Students Help Expand Microfinance

Ana Luisa Pinto (back row) takes a break from one of many focus group discussions
Ana Luisa Pinto (back row) takes a break from one of many focus group discussions with clients she conducted as an advisor to the Alternativa Solidaria microfinance institution in Mexico.
AlSol/Katia Corroy
Local Institutions Gain from Recent Graduates’ Insight and Enthusiasm
USAID matched up Mexican microfinance institution Alternativa Solidaria’s needs for sustainable growth with the supply of highly motivated graduates from top programs in the United States eager to apply their skills.

Alternativa Solidaria A.C. (AlSol), a local microfinance institution serving women in the Chiapas region, has grown and improved its operations spectacularly. With USAID support, AlSol has become financially sustainable and now serves over 16,000 women.

But with this success, its director, Katia Corroy, felt a more urgent need to establish a marketing position that would keep a continuous eye on the needs of current and potential clients; research market expansion and product development; and manage client satisfaction.

USAID supported this vision by matching up AlSol’s needs with the supply of highly motivated graduate school students in the United States eager to apply their skills, such as Ana Luisa Pinto. Ana Luisa was sent to AlSol as an advisor to create a marketing department for the institution and implement permanent market research and client satisfaction mechanisms.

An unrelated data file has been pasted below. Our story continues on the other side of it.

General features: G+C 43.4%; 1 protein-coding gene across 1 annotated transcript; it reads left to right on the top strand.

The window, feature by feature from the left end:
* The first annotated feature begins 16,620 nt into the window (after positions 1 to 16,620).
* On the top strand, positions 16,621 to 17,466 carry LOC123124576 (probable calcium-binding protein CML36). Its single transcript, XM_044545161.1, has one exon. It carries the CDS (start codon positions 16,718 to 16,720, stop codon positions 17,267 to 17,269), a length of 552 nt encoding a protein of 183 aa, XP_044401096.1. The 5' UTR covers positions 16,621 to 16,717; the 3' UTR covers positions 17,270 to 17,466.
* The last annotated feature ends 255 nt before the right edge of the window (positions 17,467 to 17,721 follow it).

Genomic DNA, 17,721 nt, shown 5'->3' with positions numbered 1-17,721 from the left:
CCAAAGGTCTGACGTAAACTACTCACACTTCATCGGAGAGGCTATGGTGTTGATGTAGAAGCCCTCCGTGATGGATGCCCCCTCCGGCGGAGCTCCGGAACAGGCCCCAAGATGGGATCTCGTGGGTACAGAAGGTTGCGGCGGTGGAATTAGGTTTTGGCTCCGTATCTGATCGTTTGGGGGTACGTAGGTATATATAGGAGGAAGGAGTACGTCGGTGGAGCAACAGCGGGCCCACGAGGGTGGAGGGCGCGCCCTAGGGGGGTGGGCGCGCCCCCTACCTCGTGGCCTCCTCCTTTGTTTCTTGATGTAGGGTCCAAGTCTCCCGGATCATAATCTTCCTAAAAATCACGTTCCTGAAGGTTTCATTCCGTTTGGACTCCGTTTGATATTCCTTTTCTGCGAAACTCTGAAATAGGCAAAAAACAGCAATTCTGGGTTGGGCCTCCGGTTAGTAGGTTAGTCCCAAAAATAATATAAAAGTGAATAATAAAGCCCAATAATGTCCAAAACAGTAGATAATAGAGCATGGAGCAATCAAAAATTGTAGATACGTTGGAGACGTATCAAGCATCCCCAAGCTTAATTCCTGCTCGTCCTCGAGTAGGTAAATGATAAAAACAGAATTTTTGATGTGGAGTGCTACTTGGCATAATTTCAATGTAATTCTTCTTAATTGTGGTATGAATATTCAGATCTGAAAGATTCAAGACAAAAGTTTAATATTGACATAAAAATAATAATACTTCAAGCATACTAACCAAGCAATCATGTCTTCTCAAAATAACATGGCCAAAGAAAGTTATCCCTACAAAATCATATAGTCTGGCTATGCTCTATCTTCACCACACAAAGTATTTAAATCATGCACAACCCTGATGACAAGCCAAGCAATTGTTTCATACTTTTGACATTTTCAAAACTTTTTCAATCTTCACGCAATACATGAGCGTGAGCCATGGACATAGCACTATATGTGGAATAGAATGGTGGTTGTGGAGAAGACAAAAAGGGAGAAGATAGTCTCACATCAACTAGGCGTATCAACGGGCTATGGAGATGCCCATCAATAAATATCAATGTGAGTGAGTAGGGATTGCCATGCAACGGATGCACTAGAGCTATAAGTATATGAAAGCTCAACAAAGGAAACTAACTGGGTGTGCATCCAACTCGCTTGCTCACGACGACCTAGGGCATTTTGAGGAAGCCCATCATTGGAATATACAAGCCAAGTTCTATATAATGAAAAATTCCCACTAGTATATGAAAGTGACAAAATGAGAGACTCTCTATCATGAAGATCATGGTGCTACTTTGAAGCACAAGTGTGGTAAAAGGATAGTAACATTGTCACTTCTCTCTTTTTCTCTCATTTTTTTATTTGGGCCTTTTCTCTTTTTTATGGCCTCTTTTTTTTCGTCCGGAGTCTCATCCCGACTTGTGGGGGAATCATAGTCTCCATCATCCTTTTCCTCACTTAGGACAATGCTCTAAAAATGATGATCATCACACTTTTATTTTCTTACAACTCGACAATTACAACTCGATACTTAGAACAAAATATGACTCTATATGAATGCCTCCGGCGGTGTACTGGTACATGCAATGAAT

She strengthened the institutional image of AlSol through marketing materials, such as brochures loan officers could distribute to potential clients, and quarterly newsletters. She also conducted focus group discussions with clients to gather suggestions for improvement. Through Ana Luisa’s work, AlSol came to realize the need for a permanent marketing department. Because of this, one of her principal tasks before leaving was to transfer these initiatives to a new marketing manager to continue the work after she leaves.

The advisors’ presence in these institutions represents a “win-win situation”: the advisors gain invaluable hands-on, focused field experience to complement their education and keep them motivated to pursue a career in international development; and the microfinance institution gains from their skills, motivation and perspective.

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Last updated: November 22, 2013

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